About Paul Bennett
With global representation, fine artist Paul Bennett specialises in contemporary seascape and landscapes paintings, abstract paintings and also contemporary portraiture paintings. The three styles are very different but all strive to generate a sense of intimacy and isolation while leaving the subject open to interpretation. The Seascape and Landscapes paintings are created from memories rather than images to produce finished pieces, resulting in more abstracted and expressive pieces than realistic. The portraiture has a different angle and the aim is to reinvent the mass produced and give it a more visceral interpretation. All the paintings for sale are original art created using oil paint.
Found in private and public collections worldwide, Paul’s main aim is to create work that is most definitely painted; an antidote to mass produced visuals consumed everyday. This is accomplished by using rich textures, multiple layers and brush/palette knife marks. Paul wants his paintings to tease out more than the eye can see, to draw people in and invite them to experience – not just consume – an image.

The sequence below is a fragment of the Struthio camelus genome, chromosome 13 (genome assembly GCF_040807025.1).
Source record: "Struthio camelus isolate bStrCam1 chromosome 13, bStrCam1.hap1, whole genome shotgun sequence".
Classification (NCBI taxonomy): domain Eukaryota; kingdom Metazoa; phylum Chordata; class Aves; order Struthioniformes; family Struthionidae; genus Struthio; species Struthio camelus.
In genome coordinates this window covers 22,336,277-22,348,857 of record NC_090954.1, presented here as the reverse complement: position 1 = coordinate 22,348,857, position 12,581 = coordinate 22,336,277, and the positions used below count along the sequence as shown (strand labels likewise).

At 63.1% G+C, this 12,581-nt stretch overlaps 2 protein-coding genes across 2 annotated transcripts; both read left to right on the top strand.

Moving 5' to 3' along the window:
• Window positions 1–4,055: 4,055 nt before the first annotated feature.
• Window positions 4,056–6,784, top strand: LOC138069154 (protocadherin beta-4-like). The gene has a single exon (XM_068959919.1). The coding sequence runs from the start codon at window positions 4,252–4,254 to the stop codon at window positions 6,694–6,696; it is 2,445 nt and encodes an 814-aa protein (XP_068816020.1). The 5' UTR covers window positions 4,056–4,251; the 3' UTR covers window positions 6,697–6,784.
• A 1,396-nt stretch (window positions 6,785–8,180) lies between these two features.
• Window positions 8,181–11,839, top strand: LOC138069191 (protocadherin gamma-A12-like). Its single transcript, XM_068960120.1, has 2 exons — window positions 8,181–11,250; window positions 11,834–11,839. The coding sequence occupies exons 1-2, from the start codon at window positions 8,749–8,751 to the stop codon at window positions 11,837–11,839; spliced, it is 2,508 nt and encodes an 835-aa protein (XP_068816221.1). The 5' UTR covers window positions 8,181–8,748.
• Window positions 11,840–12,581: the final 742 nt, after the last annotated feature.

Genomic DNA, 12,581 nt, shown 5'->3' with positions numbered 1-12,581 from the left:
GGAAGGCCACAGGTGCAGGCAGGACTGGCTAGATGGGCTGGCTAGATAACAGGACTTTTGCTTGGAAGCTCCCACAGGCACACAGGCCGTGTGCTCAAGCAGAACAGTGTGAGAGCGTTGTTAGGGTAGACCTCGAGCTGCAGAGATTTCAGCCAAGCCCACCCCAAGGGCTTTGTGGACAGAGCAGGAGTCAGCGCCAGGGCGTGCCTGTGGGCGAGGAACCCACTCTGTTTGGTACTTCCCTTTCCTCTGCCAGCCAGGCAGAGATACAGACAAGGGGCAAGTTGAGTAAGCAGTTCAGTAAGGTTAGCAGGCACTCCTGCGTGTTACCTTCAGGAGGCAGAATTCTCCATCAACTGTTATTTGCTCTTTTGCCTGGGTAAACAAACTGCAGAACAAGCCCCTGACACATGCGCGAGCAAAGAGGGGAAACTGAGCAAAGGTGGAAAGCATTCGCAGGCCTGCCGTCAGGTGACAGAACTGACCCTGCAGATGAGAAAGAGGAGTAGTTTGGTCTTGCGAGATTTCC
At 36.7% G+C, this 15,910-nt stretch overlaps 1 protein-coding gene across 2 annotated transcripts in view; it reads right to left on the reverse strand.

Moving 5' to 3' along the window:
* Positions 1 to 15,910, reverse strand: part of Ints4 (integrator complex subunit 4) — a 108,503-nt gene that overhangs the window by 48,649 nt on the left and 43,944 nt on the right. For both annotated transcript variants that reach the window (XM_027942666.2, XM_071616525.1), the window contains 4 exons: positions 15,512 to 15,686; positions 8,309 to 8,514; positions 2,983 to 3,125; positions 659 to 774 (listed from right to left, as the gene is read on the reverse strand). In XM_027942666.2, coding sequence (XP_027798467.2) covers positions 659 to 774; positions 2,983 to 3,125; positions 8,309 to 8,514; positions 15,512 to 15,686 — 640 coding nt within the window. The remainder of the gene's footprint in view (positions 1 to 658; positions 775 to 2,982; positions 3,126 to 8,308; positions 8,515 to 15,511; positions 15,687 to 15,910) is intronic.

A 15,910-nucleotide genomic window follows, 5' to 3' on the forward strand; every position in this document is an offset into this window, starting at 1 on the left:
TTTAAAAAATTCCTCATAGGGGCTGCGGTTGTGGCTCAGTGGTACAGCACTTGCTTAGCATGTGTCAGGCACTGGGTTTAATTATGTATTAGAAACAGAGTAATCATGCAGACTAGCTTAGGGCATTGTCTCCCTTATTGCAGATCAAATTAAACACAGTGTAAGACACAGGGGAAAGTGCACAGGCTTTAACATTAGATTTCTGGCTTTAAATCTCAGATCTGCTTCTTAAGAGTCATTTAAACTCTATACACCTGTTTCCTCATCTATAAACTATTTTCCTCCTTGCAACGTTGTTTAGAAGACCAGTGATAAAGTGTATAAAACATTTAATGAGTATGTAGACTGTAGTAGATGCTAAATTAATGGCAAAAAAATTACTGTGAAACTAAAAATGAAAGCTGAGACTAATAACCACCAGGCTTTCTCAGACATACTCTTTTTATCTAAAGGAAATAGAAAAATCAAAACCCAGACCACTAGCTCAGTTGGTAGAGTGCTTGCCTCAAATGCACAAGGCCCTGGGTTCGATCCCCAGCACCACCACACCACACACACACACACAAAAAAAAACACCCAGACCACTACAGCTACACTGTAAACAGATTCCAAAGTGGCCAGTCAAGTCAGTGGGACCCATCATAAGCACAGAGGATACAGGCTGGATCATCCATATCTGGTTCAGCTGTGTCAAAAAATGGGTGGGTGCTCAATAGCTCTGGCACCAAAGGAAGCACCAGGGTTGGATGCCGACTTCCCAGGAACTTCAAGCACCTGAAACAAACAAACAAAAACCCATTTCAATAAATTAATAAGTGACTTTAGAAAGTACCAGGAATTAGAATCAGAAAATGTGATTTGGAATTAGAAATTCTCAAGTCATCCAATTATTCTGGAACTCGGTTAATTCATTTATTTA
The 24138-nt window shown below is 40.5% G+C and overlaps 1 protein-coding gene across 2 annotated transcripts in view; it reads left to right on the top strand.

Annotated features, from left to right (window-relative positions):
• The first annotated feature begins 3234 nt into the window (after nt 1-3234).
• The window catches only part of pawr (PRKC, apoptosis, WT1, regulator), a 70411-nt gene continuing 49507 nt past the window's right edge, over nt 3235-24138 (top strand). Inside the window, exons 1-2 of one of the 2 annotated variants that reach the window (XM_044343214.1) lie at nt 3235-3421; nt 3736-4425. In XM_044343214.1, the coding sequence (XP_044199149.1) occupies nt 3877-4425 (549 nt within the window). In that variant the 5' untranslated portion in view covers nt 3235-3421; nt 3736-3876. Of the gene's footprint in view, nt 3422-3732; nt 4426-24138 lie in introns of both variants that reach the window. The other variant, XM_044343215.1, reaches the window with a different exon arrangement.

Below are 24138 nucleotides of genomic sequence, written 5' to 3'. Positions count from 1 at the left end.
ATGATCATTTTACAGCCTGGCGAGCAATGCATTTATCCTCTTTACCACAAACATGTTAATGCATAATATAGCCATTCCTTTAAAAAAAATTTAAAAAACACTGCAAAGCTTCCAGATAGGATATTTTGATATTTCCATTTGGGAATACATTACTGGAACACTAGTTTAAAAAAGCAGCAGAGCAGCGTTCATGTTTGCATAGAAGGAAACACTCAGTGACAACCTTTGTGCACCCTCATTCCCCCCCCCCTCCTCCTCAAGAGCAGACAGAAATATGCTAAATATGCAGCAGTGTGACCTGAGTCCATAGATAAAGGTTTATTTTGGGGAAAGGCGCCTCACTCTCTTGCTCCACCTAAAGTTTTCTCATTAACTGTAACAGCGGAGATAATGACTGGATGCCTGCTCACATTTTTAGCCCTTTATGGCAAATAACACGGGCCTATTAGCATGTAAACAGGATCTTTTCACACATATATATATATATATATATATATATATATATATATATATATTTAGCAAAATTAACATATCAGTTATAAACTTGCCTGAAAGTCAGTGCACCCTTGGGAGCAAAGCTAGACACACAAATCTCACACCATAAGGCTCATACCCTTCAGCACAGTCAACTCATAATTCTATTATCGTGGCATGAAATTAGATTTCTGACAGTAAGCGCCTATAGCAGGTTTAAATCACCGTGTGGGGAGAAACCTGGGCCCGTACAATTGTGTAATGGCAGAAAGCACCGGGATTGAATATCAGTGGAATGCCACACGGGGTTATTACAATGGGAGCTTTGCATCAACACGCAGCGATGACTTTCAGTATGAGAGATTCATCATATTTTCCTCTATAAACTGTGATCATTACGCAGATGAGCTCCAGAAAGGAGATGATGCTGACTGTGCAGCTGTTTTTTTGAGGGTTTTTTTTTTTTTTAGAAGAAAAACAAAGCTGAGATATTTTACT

Paul graduated from art school in 2001. He is originally from London, but now lives and works in the wild and inspiring Lake District, Cumbria.
His works can be found in public and private collections worldwide. Paul's paintings are represented by galleries that also sell the works of Picasso, Hirst, Rothko, Matisse, Newman and Warhol, as well as many other revered artists.
The seascape and landscape paintings created are inspired by memory and experience and are developed using artistic intuition. They are not tied into any specific region or time, they are an eclectic synthesis of place, weather and season.
Paul chooses to capture and communicate the experience this way as it reflects life with its unceasing process of observing, experiencing, interpreting, storing – and ultimately – reflecting. The result he strives for is a unique and original visual experience that has captured not only the sense of somewhere/sometime, but also the subtler notion of recollection.
Oil paint is the medium that plays a big part in capturing the essence of a faded memory and lends itself nicely to the way he paints. It works well when applied thickly yet can create great depth when worked into the surface sparingly, leaving previous layers partially exposed. The paint is applied in this way to give the artwork itself a narrative and history, where the process of its creation can be glimpsed at in places – not dissimilar to the way in which the memory deals with the hazy recollection of a place once visited.